Slogans are an integral part of Chinese politics, and a constant of daily life in modern China. Red banners bearing slogans hang from highway overpasses and line the railways along sidewalks, the banners’ deep apple red a prominent color in Beijing’s urban palette.
But the messages they bear, in white characters two feet tall, is likely ignored by the majority of the city’s 22 million inhabitants. They are busy going about their own lives in an already ad-saturated environment. Commercials are increasingly aggressive—they appear even on bathroom mirrors and in residential elevators. Flyers paper the walls in office building stairwells. Shops that open up to the street hang handheld megaphones that play pre-recorded phrases at blaring volumes: “Good news! Big discounts! Good news!” While some sectors may still be beholden to a planned economy, capitalism is thriving in Beijing. Keeping tabs on the latest political slogan is not top of mind.
That doesn’t stop the propagandists from trying, though. As of late, the most pervasive slogan is “别忘初心”. This phrase, which is most often rendered in English as ‘never forget why we started’, has its origins in a poem from the Warring States Period (475-221 BC). Similar to how Mao Zedong would repurpose phrases from classical literature, poetry, and songs, Xi Jinping has given this ancient slogan new uses.
During the years under Chairman Mao, as a new nation was coming into form, slogans were often direct calls to action. Large swaths of paper with thick hand-painted characters would be pasted throughout the city, hung in public places. Sometimes the slogans could be devious in their design. For example, to show a willingness to hear criticism of the communist party, Mao opened the conversation with “let a hundred flowers bloom; let a hundred schools of thought contend” 百花齐放 (1956). But when people produced strong denunciations of the CCP, they were punished. (There’s still no definitive analysis as to whether the campaign was a genuine one that soured, or a ploy to get “counter-revolutionaries” to reveal themselves.)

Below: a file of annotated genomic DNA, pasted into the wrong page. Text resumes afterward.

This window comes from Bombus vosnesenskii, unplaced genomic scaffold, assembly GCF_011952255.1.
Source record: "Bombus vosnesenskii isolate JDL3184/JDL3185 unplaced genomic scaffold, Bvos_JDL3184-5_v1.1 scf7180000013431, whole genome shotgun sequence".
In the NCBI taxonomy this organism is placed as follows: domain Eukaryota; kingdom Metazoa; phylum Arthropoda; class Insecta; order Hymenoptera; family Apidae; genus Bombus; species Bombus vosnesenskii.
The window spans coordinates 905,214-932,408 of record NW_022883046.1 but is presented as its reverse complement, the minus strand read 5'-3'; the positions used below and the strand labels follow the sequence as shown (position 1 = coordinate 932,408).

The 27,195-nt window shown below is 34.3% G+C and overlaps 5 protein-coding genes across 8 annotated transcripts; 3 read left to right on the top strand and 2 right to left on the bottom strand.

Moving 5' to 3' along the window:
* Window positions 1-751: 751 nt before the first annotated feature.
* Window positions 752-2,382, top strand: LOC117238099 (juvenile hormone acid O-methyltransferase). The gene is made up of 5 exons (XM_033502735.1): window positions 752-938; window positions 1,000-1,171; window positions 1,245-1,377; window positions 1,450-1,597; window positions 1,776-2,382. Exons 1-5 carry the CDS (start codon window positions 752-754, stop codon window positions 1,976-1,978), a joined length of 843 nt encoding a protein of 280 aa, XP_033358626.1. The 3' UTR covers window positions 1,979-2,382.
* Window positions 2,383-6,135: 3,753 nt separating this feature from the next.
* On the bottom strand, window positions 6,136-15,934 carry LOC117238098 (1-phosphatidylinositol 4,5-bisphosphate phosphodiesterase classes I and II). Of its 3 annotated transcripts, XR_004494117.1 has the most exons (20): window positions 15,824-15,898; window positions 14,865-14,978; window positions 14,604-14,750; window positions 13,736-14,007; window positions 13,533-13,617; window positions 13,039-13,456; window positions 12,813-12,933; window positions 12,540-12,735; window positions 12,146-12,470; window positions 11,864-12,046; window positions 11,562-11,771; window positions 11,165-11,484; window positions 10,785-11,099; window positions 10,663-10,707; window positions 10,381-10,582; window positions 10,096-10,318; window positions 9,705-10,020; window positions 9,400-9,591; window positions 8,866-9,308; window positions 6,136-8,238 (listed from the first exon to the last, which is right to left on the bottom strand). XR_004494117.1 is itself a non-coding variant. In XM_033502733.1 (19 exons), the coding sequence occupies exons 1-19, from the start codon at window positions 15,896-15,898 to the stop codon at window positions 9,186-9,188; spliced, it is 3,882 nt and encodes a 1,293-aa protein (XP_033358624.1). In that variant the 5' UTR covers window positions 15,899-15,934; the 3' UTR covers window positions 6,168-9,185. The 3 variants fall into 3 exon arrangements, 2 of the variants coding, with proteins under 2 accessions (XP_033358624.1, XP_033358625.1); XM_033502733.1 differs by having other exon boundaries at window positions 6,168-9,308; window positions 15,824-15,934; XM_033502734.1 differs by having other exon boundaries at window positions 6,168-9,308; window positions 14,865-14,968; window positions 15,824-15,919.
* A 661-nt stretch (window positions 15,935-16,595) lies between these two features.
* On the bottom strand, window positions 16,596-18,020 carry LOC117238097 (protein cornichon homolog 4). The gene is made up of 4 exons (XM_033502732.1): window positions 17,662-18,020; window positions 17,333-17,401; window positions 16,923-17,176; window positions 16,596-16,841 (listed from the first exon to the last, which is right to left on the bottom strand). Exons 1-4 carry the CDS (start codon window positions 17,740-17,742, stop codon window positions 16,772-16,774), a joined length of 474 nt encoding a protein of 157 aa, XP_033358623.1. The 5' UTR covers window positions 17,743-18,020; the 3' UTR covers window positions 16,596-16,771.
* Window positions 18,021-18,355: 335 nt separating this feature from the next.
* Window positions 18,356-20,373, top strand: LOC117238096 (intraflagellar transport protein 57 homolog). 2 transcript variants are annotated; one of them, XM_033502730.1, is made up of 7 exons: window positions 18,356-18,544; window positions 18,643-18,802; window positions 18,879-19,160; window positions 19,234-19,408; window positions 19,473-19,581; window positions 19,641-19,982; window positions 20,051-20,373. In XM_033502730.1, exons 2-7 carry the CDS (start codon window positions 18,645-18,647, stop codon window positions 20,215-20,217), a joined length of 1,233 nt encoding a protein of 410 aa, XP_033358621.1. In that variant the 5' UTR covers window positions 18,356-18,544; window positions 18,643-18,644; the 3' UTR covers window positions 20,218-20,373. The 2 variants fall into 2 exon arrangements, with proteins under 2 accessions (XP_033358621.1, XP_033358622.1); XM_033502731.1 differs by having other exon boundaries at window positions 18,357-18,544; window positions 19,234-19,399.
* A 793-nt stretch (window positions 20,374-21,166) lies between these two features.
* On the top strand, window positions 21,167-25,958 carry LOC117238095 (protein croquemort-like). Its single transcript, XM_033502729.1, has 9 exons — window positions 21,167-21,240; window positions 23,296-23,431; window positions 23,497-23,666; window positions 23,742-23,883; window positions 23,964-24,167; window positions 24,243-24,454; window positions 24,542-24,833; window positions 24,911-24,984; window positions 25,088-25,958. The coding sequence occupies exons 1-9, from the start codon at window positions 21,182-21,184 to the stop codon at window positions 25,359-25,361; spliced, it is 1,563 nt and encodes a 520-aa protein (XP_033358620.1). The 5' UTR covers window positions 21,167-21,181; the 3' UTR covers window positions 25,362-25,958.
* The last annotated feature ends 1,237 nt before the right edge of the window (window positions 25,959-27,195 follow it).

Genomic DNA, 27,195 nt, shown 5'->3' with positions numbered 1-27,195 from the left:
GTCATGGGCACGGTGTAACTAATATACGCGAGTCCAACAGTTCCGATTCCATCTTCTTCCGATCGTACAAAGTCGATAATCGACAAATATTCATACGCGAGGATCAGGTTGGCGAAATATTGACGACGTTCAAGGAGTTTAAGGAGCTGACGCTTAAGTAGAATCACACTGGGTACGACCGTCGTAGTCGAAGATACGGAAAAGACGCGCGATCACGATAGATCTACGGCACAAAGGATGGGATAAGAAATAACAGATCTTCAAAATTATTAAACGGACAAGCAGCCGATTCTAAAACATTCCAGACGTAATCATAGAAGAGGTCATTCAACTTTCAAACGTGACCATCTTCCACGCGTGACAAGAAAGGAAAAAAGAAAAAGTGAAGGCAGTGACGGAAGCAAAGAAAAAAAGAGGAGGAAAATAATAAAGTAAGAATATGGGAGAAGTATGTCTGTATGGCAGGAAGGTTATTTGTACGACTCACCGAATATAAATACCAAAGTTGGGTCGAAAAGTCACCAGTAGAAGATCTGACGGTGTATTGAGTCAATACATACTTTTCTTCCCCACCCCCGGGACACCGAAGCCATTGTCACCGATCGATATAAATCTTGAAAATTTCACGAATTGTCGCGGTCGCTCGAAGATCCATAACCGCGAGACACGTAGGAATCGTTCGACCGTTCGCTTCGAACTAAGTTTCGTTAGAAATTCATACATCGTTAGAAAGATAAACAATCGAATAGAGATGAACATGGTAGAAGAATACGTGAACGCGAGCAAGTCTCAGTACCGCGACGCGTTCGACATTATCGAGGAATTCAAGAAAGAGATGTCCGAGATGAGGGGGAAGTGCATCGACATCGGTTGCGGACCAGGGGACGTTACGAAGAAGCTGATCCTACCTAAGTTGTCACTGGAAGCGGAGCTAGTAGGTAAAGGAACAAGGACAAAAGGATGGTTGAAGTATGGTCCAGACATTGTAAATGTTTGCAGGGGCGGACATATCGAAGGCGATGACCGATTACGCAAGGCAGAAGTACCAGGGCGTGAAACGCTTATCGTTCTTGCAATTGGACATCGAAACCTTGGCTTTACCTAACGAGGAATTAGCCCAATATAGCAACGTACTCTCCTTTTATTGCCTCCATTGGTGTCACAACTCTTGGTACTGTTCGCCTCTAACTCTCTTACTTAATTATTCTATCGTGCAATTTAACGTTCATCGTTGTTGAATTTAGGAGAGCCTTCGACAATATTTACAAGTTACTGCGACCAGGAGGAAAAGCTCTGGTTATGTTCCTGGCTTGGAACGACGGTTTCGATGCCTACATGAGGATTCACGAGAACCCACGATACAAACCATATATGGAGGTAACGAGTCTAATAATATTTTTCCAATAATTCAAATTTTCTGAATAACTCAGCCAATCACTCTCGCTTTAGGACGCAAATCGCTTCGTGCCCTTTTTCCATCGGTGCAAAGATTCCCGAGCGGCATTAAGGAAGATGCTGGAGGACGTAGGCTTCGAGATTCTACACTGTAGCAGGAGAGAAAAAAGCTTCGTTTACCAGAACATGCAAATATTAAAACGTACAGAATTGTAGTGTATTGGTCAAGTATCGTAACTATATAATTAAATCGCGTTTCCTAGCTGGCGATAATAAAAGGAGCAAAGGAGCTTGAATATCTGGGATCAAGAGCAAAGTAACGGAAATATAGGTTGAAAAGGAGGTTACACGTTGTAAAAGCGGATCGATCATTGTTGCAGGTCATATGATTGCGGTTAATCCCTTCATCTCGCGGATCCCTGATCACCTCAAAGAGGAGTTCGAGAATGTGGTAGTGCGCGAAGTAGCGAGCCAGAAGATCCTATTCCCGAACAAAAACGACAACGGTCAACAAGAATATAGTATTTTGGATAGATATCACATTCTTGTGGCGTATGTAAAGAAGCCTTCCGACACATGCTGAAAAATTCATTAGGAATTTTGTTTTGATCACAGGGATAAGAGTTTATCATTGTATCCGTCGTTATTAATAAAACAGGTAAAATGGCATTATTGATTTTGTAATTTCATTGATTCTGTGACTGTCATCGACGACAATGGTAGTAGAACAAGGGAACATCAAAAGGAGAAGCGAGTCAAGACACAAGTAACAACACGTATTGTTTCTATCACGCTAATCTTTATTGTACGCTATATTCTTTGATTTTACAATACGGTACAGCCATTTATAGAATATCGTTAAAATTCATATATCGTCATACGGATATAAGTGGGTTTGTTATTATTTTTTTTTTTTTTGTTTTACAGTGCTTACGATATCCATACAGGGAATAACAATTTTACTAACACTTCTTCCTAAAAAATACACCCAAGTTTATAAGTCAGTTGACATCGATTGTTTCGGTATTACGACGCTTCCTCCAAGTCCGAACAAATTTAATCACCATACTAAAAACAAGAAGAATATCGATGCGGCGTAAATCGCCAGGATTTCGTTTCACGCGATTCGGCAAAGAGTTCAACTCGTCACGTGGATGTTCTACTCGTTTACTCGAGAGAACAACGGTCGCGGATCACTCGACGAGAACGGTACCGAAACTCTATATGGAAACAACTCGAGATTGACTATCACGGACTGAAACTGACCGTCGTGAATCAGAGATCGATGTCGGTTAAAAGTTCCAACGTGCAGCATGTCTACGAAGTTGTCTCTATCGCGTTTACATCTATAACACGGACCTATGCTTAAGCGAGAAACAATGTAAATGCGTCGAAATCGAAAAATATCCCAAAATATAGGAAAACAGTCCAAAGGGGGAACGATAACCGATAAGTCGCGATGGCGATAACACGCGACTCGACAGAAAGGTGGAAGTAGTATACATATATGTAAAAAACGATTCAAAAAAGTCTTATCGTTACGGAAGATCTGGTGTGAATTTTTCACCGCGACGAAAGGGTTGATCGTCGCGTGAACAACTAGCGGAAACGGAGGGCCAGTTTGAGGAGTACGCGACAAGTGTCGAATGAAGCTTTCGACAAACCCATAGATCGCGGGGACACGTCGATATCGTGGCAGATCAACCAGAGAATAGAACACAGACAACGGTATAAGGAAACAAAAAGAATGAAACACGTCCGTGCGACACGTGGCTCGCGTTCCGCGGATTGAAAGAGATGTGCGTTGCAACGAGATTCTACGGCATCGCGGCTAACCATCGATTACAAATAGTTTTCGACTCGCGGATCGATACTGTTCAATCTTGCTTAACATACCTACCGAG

Later Mao extorted peasants to join collective farms with the slogan: “Dare to think, dare to act” 敢想敢干 (1958). This policy eventually proved disastrous, resulting in widespread famine and death. Then, during the Cultural Revolution (1966-1976) there were slogans that were either meant as incitements to violence, or were interpreted as such. There was “smash the four olds” 破四旧 (1966) and “to rebel is justified,” 造反有理 both of which led to loss of cultural artifacts. As of yet, there has been no official account of the damage done, eyewitnesses recall the destruction of classical literature, paintings, architecture, and other works of art.
Post-Mao, when Deng Xiaoping became the de facto leader of a young country, his slogans were less like calls to action and more like notifications—indications of a changing China. He set China on a new path of economic development and greater international connectivity when he announced the policy of “reform and opening up” 改革开放 (1978). In direct reversal of “the collective” and “the dictatorship of the proletariat” there was a new concept swirling around: “wealth is glorious” 致富光荣. Previously there had been an emphasis on “correct thought,” but Deng took a different view: “it doesn’t matter if a cat is black or white, as long as it catches mice” 黑猫白猫能抓耗子都是好猫.
Deng was straddling a difficult divide; by bringing in free market capitalism, so vilified under previous leadership, the CCP faced an existential crisis. After all, how can one be politically communist whilst embracing a market economy? Ever a statesman, Deng used clever maneuvering; naturally he had a slogan to go with his solution. He gave us a new concept: “socialism with Chinese characteristics” 中国特色社会主义.
Political slogans, read backwards, can be a kind of CliffsNotes on modern China.
Each generation of the PRC’s leadership has defined its time in office with slogans. In China, where the government rules top-down, slogans are more than pithy catch phrases—they inform the general populace of the Party’s plans, which act as the blueprint for the nation’s development.
President Xi Jinping faces unique challenges in delineating a path to achieve two goals: to ensure the continued survival of the Communist Party, and to strengthen China. Neither is straightforward. The communist party has experienced a slow-burning crisis of faith ever since Marx was swapped for the market. And with economic growth slowing, the credibility of the CCP comes into question. An unspoken pact had kept the peace between a single-party state and the billion-plus citizens it governed: if the party fostered conditions that spurred economic development, and eased the nation out of poverty, there’d be limited calls for political reform.